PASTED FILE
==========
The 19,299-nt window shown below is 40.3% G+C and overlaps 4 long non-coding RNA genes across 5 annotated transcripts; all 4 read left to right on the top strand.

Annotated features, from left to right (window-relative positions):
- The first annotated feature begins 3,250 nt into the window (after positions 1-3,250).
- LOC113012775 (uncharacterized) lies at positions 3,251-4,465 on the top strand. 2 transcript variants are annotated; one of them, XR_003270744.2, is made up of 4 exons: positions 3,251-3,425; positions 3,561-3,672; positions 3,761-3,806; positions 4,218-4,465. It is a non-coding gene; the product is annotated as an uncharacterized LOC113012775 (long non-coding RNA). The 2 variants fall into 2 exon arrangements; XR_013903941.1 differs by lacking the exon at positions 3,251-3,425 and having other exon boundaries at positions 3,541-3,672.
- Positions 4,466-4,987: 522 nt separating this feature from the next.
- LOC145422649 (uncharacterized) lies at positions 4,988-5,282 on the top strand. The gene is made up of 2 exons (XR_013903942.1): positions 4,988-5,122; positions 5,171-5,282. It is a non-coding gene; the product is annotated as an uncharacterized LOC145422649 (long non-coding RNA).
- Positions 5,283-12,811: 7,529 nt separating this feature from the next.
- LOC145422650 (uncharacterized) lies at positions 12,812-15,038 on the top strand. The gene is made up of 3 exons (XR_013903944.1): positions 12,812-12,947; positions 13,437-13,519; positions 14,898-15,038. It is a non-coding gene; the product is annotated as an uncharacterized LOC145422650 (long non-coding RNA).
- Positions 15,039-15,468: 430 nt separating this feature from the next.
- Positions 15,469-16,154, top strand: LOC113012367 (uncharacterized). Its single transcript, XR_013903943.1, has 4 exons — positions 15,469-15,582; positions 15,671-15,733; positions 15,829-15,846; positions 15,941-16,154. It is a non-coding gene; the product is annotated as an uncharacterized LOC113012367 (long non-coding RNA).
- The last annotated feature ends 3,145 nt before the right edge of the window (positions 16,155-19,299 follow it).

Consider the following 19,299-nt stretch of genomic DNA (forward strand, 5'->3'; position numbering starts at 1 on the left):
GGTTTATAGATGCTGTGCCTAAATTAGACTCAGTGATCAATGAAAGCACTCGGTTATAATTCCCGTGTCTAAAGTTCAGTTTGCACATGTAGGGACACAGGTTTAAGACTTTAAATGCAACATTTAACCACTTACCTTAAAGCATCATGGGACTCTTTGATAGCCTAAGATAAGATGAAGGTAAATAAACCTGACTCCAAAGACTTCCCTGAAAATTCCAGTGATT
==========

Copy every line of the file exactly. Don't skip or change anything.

The 19,299-nt window shown below is 40.3% G+C and overlaps 4 long non-coding RNA genes across 5 annotated transcripts; all 4 read left to right on the top strand.

Annotated features, from left to right (window-relative positions):
- The first annotated feature begins 3,250 nt into the window (after positions 1-3,250).
- LOC113012775 (uncharacterized) lies at positions 3,251-4,465 on the top strand. 2 transcript variants are annotated; one of them, XR_003270744.2, is made up of 4 exons: positions 3,251-3,425; positions 3,561-3,672; positions 3,761-3,806; positions 4,218-4,465. It is a non-coding gene; the product is annotated as an uncharacterized LOC113012775 (long non-coding RNA). The 2 variants fall into 2 exon arrangements; XR_013903941.1 differs by lacking the exon at positions 3,251-3,425 and having other exon boundaries at positions 3,541-3,672.
- Positions 4,466-4,987: 522 nt separating this feature from the next.
- LOC145422649 (uncharacterized) lies at positions 4,988-5,282 on the top strand. The gene is made up of 2 exons (XR_013903942.1): positions 4,988-5,122; positions 5,171-5,282. It is a non-coding gene; the product is annotated as an uncharacterized LOC145422649 (long non-coding RNA).
- Positions 5,283-12,811: 7,529 nt separating this feature from the next.
- LOC145422650 (uncharacterized) lies at positions 12,812-15,038 on the top strand. The gene is made up of 3 exons (XR_013903944.1): positions 12,812-12,947; positions 13,437-13,519; positions 14,898-15,038. It is a non-coding gene; the product is annotated as an uncharacterized LOC145422650 (long non-coding RNA).
- Positions 15,039-15,468: 430 nt separating this feature from the next.
- Positions 15,469-16,154, top strand: LOC113012367 (uncharacterized). Its single transcript, XR_013903943.1, has 4 exons — positions 15,469-15,582; positions 15,671-15,733; positions 15,829-15,846; positions 15,941-16,154. It is a non-coding gene; the product is annotated as an uncharacterized LOC113012367 (long non-coding RNA).
- The last annotated feature ends 3,145 nt before the right edge of the window (positions 16,155-19,299 follow it).

Consider the following 19,299-nt stretch of genomic DNA (forward strand, 5'->3'; position numbering starts at 1 on the left):
GGTTTATAGATGCTGTGCCTAAATTAGACTCAGTGATCAATGAAAGCACTCGGTTATAATTCCCGTGTCTAAAGTTCAGTTTGCACATGTAGGGACACAGGTTTAAGACTTTAAATGCAACATTTAACCACTTACCTTAAAGCATCATGGGACTCTTTGATAGCCTAAGATAAGATGAAGGTAAATAAACCTGACTCCAAAGACTTCCCTGAAAATTCCAGTGATT